The majority of drink driving offences are dealt with by the Magistrates Court. Below is a guide to preparing to appear in the Magistrates Court on these matters.
Before going to court
Make sure you get legal advice first. It may be that you are not guilty of the charges but are guilty of a lesser offence (see Trifling offences). If you are in any doubt you should not plead guilty without having sought legal advice first. If you go to court without having had legal advice you may feel pressured to plead guilty just to get things over and done with. You should not make a decision to plead guilty until you have had legal advice. You can ask the magistrate for an adjournment (i.e. request that the matter be rescheduled) in this situation, explaining that you need to get legal advice. If an adjournment is granted, the magistrate will allow you to return at a later date.
The Legal Services Commission operates a duty solicitor service at all metropolitan courts and at Mount Barker, Port Augusta and Whyalla. If available, the duty solicitor may be able to provide advice on applying for an adjournment, see Duty solicitors.
Will I get legal aid?
Legal aid is not usually granted for traffic offences. The exception to this is if there is a real risk you could face imprisonment. This is unlikely for drink driving offences but other offences such as driving disqualified or serious offences such as dangerous driving can have a term of imprisonment. If facing such charges you may be eligible for a grant of legal aid for a lawyer to represent you. Seek advice from our Legal Helpline on 1300 366 424 if you are in any doubt about this.
Deciding whether to plead guilty or not guilty
You will need to seek legal advice before making the decision about how to plead. As a consequence of the advice you receive there may be other things you need to think about before deciding on how to plead (see Sentencing).
If pleading guilty there are some advantages. For example, the court is likely to give you a less severe penalty.
If pleading not guilty you must have a case that has a reasonable chance of succeeding. This is extremely difficult with drink driving offences (see Challenging breath test results). Again you will need to seek legal advice about this. You also need to be aware of what will happen if you lose. If you choose to plead not guilty the matter will go to trial and you will need to pay for a lawyer to represent you or represent yourself. If you lose your case you will have to pay court costs, in addition for the costs of paying for legal representation.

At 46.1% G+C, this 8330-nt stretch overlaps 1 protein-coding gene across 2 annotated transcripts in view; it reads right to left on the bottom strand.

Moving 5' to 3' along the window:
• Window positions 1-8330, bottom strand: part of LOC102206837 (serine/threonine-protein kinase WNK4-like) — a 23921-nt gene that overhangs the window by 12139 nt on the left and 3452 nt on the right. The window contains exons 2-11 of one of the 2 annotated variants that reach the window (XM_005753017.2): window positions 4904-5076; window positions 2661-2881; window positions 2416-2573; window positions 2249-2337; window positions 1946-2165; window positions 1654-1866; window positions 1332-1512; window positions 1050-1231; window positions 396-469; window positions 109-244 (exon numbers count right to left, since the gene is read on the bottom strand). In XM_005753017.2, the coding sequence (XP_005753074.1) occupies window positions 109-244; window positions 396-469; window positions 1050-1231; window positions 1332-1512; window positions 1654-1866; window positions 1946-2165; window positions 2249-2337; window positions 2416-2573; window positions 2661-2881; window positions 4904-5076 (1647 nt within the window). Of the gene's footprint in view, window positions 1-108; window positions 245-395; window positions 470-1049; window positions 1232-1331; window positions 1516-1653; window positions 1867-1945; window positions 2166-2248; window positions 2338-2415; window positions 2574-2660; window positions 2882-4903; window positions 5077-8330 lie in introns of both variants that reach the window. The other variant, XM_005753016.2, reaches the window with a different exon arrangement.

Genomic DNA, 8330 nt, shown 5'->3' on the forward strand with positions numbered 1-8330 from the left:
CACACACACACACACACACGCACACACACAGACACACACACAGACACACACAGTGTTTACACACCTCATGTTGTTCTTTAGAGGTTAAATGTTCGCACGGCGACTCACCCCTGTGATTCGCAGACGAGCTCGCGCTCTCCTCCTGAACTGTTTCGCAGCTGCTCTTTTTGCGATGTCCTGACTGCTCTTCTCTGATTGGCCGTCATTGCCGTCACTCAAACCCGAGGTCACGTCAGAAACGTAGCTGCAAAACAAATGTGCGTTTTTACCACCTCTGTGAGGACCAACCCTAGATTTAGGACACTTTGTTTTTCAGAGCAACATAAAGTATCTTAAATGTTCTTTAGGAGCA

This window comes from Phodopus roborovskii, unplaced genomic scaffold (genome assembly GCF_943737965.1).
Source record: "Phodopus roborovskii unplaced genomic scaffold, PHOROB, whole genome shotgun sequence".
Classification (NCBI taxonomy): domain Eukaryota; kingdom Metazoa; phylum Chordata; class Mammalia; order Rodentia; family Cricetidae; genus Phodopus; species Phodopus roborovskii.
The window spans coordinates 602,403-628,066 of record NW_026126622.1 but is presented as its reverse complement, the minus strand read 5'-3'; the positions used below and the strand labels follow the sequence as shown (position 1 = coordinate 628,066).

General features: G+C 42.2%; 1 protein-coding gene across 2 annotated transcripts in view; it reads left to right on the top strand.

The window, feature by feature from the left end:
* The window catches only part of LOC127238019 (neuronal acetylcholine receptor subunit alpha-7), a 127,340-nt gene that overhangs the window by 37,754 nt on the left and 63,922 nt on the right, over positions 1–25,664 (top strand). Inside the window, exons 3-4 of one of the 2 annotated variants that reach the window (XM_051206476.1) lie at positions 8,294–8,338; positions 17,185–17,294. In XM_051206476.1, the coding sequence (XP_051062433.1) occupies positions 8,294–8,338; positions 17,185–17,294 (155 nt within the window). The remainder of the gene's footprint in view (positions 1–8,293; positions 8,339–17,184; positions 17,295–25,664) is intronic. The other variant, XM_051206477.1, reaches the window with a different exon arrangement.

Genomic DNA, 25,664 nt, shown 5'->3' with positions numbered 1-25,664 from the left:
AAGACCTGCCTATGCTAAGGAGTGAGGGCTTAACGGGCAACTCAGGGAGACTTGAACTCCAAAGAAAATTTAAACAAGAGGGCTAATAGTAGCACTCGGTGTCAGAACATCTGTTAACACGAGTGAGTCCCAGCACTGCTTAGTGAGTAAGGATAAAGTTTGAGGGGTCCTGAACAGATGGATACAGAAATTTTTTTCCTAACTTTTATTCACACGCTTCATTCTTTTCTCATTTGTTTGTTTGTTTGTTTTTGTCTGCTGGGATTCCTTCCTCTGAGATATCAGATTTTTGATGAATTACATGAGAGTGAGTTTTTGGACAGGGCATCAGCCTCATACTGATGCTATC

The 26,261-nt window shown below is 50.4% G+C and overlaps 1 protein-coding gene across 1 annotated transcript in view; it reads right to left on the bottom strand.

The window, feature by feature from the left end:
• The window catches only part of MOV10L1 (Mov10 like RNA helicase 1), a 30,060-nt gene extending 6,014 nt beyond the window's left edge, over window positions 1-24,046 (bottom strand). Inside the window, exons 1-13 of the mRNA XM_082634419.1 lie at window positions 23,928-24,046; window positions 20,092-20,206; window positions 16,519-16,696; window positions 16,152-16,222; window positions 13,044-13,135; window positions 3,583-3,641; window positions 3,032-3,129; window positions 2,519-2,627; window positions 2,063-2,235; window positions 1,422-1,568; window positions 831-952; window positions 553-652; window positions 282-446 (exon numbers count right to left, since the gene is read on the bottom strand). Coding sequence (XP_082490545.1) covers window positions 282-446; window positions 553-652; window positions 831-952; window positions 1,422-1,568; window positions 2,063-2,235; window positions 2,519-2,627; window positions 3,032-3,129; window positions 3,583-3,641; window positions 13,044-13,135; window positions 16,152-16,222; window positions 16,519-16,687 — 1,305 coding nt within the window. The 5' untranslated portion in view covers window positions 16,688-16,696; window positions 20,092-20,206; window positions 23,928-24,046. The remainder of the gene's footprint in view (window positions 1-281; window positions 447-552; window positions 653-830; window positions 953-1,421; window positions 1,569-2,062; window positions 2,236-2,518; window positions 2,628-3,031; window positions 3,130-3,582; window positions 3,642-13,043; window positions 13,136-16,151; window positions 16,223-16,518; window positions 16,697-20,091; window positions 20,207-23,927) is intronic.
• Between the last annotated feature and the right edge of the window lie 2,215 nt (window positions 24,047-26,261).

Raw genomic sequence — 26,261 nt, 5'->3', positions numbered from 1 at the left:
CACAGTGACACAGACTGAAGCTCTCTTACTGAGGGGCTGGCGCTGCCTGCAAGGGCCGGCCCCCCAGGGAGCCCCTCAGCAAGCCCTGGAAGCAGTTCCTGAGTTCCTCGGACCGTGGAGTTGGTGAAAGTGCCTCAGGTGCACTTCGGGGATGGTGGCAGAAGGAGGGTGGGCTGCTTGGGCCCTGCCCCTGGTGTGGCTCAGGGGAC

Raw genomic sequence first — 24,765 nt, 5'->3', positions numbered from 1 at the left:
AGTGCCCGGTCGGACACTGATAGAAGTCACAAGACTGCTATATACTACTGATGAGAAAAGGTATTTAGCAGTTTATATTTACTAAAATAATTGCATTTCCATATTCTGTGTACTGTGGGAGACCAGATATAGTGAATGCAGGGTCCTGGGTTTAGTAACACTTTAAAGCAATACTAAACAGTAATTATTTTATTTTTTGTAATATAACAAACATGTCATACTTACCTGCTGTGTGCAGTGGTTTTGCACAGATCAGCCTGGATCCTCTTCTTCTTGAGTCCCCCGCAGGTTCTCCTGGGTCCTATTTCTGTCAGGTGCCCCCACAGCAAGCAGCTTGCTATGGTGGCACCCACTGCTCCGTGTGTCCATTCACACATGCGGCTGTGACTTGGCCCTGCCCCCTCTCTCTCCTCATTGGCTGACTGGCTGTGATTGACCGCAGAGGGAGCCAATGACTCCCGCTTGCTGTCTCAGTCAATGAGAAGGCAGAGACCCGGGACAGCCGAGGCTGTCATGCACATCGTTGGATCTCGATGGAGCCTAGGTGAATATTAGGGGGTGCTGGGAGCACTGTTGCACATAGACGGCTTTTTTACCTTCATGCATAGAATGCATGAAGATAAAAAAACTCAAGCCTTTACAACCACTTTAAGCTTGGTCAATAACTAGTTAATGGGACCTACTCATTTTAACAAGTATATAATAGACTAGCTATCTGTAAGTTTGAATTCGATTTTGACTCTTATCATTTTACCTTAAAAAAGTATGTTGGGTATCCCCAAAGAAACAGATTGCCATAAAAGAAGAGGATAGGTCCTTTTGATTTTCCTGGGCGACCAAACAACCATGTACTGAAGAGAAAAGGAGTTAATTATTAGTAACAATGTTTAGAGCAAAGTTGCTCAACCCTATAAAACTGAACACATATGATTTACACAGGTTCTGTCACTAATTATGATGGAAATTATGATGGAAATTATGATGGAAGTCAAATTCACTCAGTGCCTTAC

Preparing for the hearing
Think about what you will say to the Magistrate before going to court. You may also need to provide supporting documents to the court. Take several copies of any documents you wish to provide as you will need to provide a copy for the magistrate and the prosecution.
Be prepared to tell the court of anything you wish them to take into account in mitigation of penalty (i.e. factors that mean you should face lower penalties as a result). These can be things like:
- your previous unblemished driving record if you have not had any other offences
- the fact that you rely on your licence for your livelihood
- whether you have dependants and how they will be affected by a longer than normal licence disqualification period
- your financial situation – this impacts on your ability to pay any fines and you will need to provide evidence of your income and financial obligations so this can be taken into account when the court applies a fine
Will I lose my licence?
With the exception of 1st offences between 0.05 and 0.079, all drink driving offences carry with them a compulsory period of licence disqualification. This means that you will lose your licence for at least the minimum period specified by the legislation. However, the courts also have the power to grant an even longer licence disqualification. In making submissions to the court about penalty you will need to provide evidence of your reliance on your licence and how this effects you and your family, and any other factors to show why the minimum disqualification period should not be extended.
How much will it cost?
If you plead guilty, in addition to the fine imposed by the court, you will have the following expenses to pay:
- Victims of Crime levy – $160 for each offence [$100 for a youth]
- Prosecution Administration fee - $16
- Court costs of $141
If you plead not guilty and are unsuccessful you may also have to pay additional prosecution costs such as witness fees.
The content of the Law Handbook is made available as a public service for information purposes only and should not be relied upon as a substitute for legal advice. See Disclaimer for details. For free and confidential legal advice in South Australia call 1300 366 424.